Ella Baker Center Statement on Shooting at Charleston Church

On Wednesday night, a shooter killed nine people who had gathered at the Emanuel African Methodist Episcopal Church in Charleston, South Carolina to pray. The following is a statement from the staff of the Ella Baker Center for Human Rights about this tragedy:

We send our deepest and most sincere condolences and sympathies to the families and communities affected by this brutal act of hatred and violence. We continue to be inspired by the strength of community members who are offering support, healing, and care, and stand in solidarity with those on the ground in Charleston.

Many have drawn comparisons between last night’s tragedy and the church bombing in Birmingham, Alabama in 1963, which killed four young African-American girls. But these are far from the only two incidents of horrific violence experienced by the black community. The act of hatred committed against the church-goers in Charleston is part of a long historical trajectory of state and vigilante violence against black people and people of color in this country.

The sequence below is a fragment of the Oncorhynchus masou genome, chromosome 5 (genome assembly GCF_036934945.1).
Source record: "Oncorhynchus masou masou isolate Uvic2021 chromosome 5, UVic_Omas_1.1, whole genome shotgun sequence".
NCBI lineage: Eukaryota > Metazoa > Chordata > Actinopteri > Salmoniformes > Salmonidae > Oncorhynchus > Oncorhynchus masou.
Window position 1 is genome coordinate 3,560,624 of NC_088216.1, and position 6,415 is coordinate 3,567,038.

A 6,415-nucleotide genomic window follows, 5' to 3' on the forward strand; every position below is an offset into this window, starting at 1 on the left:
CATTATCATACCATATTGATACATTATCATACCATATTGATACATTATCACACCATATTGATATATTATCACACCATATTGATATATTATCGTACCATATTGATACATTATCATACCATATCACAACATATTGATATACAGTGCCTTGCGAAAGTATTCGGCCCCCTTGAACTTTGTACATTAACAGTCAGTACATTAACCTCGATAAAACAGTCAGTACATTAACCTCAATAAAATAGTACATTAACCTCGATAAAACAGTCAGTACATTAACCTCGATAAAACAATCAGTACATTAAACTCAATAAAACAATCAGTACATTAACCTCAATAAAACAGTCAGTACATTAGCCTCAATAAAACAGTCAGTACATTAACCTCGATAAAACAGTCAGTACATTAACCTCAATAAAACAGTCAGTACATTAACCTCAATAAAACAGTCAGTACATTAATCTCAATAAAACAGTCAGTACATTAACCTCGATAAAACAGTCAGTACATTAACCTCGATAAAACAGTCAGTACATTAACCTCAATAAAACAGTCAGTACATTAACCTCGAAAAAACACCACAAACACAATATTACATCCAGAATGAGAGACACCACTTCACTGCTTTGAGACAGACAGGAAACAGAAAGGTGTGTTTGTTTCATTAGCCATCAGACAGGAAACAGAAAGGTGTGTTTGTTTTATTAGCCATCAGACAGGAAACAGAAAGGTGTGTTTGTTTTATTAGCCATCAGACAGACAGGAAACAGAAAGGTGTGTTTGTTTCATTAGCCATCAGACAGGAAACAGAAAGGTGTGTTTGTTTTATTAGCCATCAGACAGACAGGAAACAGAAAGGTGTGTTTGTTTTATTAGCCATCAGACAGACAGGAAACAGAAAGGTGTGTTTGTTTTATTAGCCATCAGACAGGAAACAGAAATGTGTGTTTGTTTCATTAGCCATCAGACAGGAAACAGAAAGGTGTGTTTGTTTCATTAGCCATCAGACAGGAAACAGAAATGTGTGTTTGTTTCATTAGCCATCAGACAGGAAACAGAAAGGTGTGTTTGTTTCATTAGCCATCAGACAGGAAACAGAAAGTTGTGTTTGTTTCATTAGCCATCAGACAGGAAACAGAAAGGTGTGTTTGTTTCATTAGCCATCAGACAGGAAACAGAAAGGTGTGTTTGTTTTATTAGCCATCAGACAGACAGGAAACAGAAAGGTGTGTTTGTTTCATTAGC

Remembering these incidents of violence is crucial to the process of healing, as well as the process of change. We cannot overcome hatred and racial injustices without an institutional examination of this country’s long history of racism and oppression, which has involved forced labor, segregation, disparate opportunity, and organized state violence against black people and people of color.

For that reason, the Ella Baker Center advocates for a process of truth and reinvestment, wherein we acknowledge how the actions of racist institutions, both past and present, have led us to a society in which people of color are brutalized, criminalized, and incarcerated. By connecting the truth of this country’s history to the establishment of a way forward, we will create solutions that reinvest in communities like the one in Charleston, which have been most damaged by acts of hatred and racial injustice.

It is easy in this moment to focus on the shooter, his intentions, his history, and what his punishment should be. But instead let us honor and remember the victims:

Sharonda Coleman-Singleton, a 45-year-old mother of three, reverend, and high school track coach

Reverend Clementa Pinckney, a state senator in South Carolina

Cynthia Hurd, a librarian at St. Andrews Regional Library

Tywanza Sanders, a recent graduate of Allen University

Myra Thompson, the wife of Reverend Anthony Thompson

Ethel Lee Lance, who had worked at the church for more than 30 years

Daniel L. Simmons, a ministerial staff member who worked at the church

Reverend Depayne Middleton-Doctor, who was a mother to four daughters and a singer in the church choir

Susie Jackson, a member of the Eastern Light Chapter No. 360 Order of the Eastern Star